Prosecutors seek at least 15 years prison for 'Pharma Bro' Shkreli

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Pharmacy bro Martin Shkreli must forfeit almost $7.4 million in assets as he prepares for sentencing on securities fraud and conspiracy convictions, a federal judge ruled Monday.

Those assets include a Pablo Picasso painting, his stake in Vyera Pharmaceuticals and his Wu-Tang album "Once Upon a Time in Shaolin".

In August, the former hedge fund manager was convicted of two counts of securities fraud and a conspiracy charge after defrauding investors of his two hedge funds: MSMB Capital and MSMB Healthcare. If Shkreli had uploaded the whole album for free, Wu-Tang couldn't sue him-as per the terms of the contract. After the purchase, Shkreli proceeded to spend the next several months happily playing the music industry villain while toying with the idea of merely destroying the album just to take it from people might enjoy it in the future.

While Shkreli's hedge fund dealings got him arrested, he was dubbed "the most hated man in America" for hiking the price of the AIDS drug Daraprim from $13.50 to $750 per pill after acquiring Turing Pharmaceuticals.

Shkreli, 34, has been locked up in a federal jail in Brooklyn without bail since last September because of one of his social media stunts.

Shkreli has been in jail since September, when Matsumoto revoked his bail after he offered social media followers $5,000 for a hair from former US presidential candidate Hillary Clinton. He also was found guilty of conspiring to manipulate the stock price of another drug company he founded, Retrophin Inc.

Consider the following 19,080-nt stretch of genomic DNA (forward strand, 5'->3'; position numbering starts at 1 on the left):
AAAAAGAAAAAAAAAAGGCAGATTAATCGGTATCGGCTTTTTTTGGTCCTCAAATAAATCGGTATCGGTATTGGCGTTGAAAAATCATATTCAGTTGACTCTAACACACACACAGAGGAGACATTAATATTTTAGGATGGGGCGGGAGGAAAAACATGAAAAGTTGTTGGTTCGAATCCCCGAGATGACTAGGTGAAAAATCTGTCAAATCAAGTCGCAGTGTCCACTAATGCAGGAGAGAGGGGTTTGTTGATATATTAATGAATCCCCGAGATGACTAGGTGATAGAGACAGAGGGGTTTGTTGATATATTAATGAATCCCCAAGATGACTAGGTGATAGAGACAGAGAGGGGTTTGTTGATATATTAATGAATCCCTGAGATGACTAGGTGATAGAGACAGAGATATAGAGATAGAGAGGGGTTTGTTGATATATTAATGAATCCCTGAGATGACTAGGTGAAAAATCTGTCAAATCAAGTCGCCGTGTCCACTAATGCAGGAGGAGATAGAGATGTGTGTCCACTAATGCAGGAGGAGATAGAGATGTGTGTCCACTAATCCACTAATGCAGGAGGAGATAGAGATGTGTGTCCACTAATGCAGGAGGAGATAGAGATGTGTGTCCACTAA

"Specifically, he is a kind, caring and generous person who uses his time and effort to help those in need".

"That is, the investors were not repaid due to Shkreli's personal generosity but were ultimately remunerated due to Shkrei's continuing crimes", they said. "I should have known better".

"The trial and the six months in a maximum security prison has been a frightening wake-up call", Shkreli wrote.

The government is allowed to access the other property because it showed that Shkreli had "transferred", "substantially diminished" or "commingled" the direct proceeds of his fraud, judge Matsumoto wrote.

But prosecutors said that while in jail, Shkreli has privately expressed disdain for his conviction and the judicial process, providing further evidence he does not deserve mercy.